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For reasons undisclosed, suppose I have many identical README.txt files in a few dozen sub-directories. In my fantasy world, I could run this:

vim --magic-mindreading-flag */README.txt

and rather than editing the files for me in sequence, vim will somehow recognize that they're identical and save my changes to all files simultaneously and magically know what I want.

Please spare me the following:

  1. How to do this with shell commands.
  2. Lecture on referencing a single authoritative copy (such as with symlinks)
  3. A recommendation to use an editor that you know of which supports it.

This is about vim, and how awesome.

Bonus: get vim will to warn if the files aren't identical.

share|improve this question
Considering that Vim evolved from ed, and sed is just ed with a commandline interface, would you consider sed one of the shell commands from which you want to be spared? Sed seems to be exactly what you're looking for. – Nathan Fellman Feb 18 '10 at 22:02
up vote 1 down vote accepted

I would use vimdiff to edit all the README files simultaneously (showing you any differences; you can maximize the current window using CTRL-W |).

Then to save all the files, use a command like :SaveAll (only saves your arguments, not any other buffers you may have opened).

    function SaveAll()
        let i = 0
        "can't save other files while their buffers are open
        exe 'on'
        while i < argc()
            exe 'w! ' . argv(i)
            let i = i + 1

    command SaveAll call SaveAll()
share|improve this answer
Novel, but vimdiff chokes on lots of files. Still, best answer. – mbac32768 Feb 26 '10 at 14:22

If they are currently identical, you want to modify them identically, and they are to remain identical, I would do this:

Edit the first one, and then delete all the others. Then I would symlink all the others to the first one.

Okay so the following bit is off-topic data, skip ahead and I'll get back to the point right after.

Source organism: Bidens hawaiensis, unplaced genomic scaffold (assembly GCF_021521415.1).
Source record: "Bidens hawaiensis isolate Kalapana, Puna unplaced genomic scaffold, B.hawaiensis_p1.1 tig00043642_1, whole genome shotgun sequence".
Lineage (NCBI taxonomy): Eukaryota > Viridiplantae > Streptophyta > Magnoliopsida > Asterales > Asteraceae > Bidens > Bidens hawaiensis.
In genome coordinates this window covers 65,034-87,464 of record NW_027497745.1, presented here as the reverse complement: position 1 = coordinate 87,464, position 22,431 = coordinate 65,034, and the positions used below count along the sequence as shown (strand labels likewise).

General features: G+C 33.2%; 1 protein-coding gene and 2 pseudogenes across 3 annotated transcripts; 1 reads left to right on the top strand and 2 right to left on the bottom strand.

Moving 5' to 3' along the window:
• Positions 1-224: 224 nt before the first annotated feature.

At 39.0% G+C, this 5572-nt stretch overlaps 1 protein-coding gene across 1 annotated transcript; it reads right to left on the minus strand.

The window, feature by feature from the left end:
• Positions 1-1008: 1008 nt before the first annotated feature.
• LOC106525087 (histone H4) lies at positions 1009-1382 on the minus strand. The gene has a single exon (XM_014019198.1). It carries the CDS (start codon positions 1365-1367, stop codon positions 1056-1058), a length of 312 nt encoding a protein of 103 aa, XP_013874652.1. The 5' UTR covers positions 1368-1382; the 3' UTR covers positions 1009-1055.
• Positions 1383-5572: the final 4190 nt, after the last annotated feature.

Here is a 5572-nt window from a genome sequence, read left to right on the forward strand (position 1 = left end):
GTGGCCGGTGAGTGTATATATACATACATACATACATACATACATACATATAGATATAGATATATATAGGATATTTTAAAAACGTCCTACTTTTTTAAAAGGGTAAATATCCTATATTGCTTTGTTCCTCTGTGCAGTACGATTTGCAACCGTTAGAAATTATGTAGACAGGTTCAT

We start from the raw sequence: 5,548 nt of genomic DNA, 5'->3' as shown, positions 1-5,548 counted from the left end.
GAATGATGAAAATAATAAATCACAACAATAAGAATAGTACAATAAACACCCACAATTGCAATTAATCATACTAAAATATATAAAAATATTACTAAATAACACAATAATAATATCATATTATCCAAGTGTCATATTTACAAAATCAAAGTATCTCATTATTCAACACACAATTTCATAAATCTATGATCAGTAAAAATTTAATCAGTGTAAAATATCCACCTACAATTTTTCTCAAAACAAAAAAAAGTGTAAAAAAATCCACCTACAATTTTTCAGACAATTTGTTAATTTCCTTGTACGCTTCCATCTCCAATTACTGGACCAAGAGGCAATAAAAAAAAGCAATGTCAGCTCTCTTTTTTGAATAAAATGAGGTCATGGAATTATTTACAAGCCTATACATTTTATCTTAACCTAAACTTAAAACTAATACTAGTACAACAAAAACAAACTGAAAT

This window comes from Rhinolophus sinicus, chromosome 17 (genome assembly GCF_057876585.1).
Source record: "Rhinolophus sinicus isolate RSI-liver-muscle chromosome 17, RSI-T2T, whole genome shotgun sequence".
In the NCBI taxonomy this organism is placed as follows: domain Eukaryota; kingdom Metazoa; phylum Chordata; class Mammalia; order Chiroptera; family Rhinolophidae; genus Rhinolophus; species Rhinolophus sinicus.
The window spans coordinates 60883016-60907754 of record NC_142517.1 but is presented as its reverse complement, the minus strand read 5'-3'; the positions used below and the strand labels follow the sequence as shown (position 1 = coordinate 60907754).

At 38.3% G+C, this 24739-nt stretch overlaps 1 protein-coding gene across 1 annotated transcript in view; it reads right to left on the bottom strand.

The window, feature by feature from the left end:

share|improve this answer
This! Why edit them all if they're identical? – Christoffer Hammarström Feb 19 '10 at 3:20
Downvoted for failing to read. – mbac32768 Feb 26 '10 at 14:19

you can use vim on the command line. eg replace all "old" with "new" (but only for 1 file).

vim -c '%s/old/new' -c "wq" file

look up the vim docs to see if you can do it for mulitple files( :bn etc). As one of comments suggested, vim is an editor, same as sed/ed/awk. Its purpose is to edit files, therefore using *nix tools is just the same. you might want to consider writing a script to do that.

share|improve this answer

Well, you could record your changes to the first file. I don't know if recording will persist through a change of buffer, I suspect and let's assume not. If it's only a few dozen files I would just manually playback the recorded sequence on all of them. If you want a longer-term, less ad-hoc solution, I expect it's possible to create a vim function that cycles between buffers and does normal @a on each of them (supposing you've recorded your changes to the first buffer in register a), then does :wq and repeats on the next buffer.

In vim, do :help 10.1 and :help complex-repeat.

I recognize that this doesn't satisfy your request "and rather than editing the files for me in sequence, vim will somehow recognize that they're identical and save my changes to all files simultaneously."

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